This post is brought to you by an actual nightmare I had last night.
I’ve been a life-long fan of horror films, indeed my favorite cinematic genre, but rarely, if ever, do they actually scare me. As much as I enjoy fright flicks, they don’t haunt me. I often think its weird when people say that they have nightmares about Jason or Freddy or Michael Myers. To me those guys are famous larger-than-life characters who don’t really relate to the truly frightening things we experience or think about experiencing in real life.
I believe many of our deepest fears are things that were filed away as children. I think this is, perhaps, why Stephen King is such a successful author: he understands that the images that frighten us as kids (like, say, clowns) hold the most power in frightening us as adults. It may have something to do with the way the brain processes and files information, storing it deep down in the folds before the frontal lobe has a chance to fully develop in our mid twenties.
So, while horror villains don’t really haunt my nightmares, there are definitely certain images that do. Case in point, the images I had the misfortune of dreaming about last night. They come from what is perhaps the most frightening music video ever made (or at least it was the most frightening one I had the displeasure of viewing as a kid and having my brain irreparably damaged by.)
Remember ‘80s one-hit-wonder, Kim “Bette Davis Eyes” Carnes? She had an almost-second-hit which went to number 28 on the Billboard Hot 100 chart titled “Draw Of The Cards.” The video for this song is a fucking nightmare, and I’m not the only person who thinks so.
The video for “Draw of the Cards” was directed by famed ‘80s music-clip director Russell Mulcahy of MGMM productions. We talked about MGMM here at Dangerous Minds recently in our article about the middle-aged bald guy that appeared in a ridiculous amount of ‘80s music videos. Incidentally, a thorough scanning of “Draw of the Cards” failed to turn up a spotting of the infamous middle-aged bald guy. But that’s not important right now.
What is important is this ghastly dreamscape that Mulcahy has created for a song which was inexplicably released as a single. I say “inexplicably” because the song is devoid of hooks, it’s slow—but not a ballad (or sexy), the bass and synth lines are creepy, and Carnes performance sounds like a failed Rod Stewart attempt at slam poetry. It’s not necessarily that it’s bad (it is), it’s just a bizarre choice for a single release. The only song I can think of that was ever a “hit” with a similar creepy/brooding vibe was Phil Collins’ “In the Air Tonight,” and I’ve always been sort of baffled how that one ever became a hit, let alone a classic rock staple—but, hey, it was the ‘80s and things were kind of weird. Speaking of weird, THIS VIDEO.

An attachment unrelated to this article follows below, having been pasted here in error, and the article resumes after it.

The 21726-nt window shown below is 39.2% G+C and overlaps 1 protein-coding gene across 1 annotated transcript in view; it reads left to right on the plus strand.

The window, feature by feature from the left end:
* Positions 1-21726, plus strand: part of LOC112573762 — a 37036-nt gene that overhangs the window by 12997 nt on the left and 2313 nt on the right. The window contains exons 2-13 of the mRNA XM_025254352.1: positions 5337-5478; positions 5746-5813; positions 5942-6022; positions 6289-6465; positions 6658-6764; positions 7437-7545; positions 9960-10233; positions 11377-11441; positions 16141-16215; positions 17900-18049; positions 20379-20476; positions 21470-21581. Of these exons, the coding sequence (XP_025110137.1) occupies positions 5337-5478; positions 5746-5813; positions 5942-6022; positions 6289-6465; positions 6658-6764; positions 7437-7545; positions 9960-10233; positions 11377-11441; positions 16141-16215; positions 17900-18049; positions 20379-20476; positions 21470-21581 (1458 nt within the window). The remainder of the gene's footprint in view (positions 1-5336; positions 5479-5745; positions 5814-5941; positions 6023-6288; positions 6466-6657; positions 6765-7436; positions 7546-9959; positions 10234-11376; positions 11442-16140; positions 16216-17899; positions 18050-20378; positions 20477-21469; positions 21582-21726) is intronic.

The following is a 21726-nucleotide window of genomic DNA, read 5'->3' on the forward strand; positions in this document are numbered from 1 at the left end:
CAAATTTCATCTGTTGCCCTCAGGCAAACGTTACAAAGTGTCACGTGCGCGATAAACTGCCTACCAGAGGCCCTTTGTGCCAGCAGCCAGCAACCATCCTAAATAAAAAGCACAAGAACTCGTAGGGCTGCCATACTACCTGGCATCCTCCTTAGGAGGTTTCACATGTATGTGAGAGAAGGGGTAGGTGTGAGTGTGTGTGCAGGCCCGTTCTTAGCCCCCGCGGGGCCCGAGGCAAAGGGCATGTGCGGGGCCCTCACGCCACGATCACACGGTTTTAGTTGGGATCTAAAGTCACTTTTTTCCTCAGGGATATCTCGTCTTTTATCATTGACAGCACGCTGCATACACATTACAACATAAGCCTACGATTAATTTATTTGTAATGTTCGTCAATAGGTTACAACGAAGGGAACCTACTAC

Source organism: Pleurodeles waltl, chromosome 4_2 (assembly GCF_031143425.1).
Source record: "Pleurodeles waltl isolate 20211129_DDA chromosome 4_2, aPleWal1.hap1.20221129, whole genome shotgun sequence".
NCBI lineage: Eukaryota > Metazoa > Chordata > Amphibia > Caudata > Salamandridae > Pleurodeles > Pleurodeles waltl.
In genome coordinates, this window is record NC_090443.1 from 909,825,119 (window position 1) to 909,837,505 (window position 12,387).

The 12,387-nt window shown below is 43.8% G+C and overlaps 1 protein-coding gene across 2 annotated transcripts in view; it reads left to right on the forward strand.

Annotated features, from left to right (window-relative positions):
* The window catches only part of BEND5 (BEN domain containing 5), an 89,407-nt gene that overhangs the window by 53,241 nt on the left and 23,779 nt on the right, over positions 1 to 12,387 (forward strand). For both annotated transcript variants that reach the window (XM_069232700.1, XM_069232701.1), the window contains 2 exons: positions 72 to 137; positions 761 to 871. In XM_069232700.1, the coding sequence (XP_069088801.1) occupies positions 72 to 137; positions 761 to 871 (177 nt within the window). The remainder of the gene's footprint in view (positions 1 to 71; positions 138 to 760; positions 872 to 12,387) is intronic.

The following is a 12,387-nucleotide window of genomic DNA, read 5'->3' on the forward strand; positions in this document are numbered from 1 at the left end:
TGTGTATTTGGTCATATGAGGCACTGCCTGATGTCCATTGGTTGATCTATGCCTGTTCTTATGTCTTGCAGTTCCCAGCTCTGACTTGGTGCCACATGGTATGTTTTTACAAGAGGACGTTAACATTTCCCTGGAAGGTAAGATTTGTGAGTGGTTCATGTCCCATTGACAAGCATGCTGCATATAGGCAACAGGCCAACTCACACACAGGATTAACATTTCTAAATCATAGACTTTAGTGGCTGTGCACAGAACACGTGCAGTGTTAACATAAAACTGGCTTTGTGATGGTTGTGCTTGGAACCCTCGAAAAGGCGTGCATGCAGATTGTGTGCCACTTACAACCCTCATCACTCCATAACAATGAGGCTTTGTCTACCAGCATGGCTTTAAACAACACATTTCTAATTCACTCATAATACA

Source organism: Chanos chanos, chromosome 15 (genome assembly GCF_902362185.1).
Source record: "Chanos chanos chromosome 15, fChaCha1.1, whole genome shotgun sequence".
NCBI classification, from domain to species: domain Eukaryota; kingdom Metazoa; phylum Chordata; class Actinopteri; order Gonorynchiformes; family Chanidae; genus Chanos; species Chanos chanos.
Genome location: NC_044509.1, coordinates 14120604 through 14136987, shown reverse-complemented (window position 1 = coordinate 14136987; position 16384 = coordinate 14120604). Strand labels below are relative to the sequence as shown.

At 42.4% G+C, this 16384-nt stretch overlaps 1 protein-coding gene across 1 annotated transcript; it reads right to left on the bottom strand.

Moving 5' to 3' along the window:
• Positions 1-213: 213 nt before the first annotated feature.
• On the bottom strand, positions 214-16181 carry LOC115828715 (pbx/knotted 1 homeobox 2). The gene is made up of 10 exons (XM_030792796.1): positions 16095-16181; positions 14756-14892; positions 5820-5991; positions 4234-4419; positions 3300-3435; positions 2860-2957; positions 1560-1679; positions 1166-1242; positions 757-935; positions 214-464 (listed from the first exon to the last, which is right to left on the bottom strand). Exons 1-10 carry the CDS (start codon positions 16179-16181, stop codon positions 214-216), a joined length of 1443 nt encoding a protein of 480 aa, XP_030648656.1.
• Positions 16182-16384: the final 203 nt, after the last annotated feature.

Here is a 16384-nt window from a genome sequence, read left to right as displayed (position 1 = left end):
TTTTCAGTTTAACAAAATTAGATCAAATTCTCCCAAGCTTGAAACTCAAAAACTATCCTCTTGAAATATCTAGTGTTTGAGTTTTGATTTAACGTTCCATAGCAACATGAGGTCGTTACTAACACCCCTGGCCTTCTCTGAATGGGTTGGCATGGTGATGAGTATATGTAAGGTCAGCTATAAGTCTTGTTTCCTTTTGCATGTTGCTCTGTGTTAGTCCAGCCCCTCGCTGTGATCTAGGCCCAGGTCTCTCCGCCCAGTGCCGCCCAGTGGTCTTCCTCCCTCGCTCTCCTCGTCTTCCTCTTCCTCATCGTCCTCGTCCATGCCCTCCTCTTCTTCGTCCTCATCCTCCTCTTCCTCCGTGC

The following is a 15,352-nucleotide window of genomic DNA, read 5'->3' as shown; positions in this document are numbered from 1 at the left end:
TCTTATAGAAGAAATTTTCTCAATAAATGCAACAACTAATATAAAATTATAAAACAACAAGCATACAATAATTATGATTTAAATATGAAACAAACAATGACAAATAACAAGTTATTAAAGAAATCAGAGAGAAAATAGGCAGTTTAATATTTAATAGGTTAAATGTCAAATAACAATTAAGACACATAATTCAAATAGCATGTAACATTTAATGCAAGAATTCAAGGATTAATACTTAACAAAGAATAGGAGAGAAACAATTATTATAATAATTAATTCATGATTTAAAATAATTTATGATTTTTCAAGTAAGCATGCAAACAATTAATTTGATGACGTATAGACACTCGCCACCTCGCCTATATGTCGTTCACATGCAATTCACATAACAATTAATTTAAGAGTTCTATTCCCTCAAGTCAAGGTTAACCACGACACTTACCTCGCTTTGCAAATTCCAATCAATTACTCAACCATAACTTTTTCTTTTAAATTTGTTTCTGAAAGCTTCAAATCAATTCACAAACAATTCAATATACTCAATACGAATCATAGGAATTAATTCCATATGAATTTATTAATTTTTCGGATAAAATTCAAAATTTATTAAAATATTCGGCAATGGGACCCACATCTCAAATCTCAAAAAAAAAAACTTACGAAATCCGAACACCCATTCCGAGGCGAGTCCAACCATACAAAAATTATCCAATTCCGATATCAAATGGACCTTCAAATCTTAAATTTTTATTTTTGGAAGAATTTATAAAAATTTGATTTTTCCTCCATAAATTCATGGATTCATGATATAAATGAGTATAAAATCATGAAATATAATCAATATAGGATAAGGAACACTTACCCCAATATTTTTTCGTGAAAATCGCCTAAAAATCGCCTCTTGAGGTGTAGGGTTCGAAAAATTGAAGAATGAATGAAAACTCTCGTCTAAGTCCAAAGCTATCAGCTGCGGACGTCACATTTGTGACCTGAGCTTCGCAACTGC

In the opening post-apocalyptic scene, Carnes is surrounded by interpretive dancers in Carnival and harlequin garb, giving the proceedings a bit of a voodoo feel, which is a fine visual representation of what’s happening with the bass and bongo rhythm section of the song.
The action then moves to a location that appears to be a ballroom which might be described as “Buckminster Fuller through a Dr Caligari lens.” In this dreamscape, gravity is selective, and various denizens inexplicably float up into the air—which is rather off-putting. People begin to do zombie-like spastic dances as a witch doctress tarot-reader looks on. In the video’s defense, I will say that few pieces of film (Eraserhead comes to mind) so successfully capture the mis-en-scene and bizarro-logic of the dreamstate (though, thankfully my own dreams are relatively devoid of modern interpretive dance).
Things take a turn for the worst when Carnes goes through a looking glass and comes out the other side in a freaky back-alley, populated by herky-jerky dancers with contorted faces, some of whom are randomly ON FIRE.
In this ghoulish hellscape, gravity does not apply to saxophone players.
After the jump, the mutant-populated back-alley scene!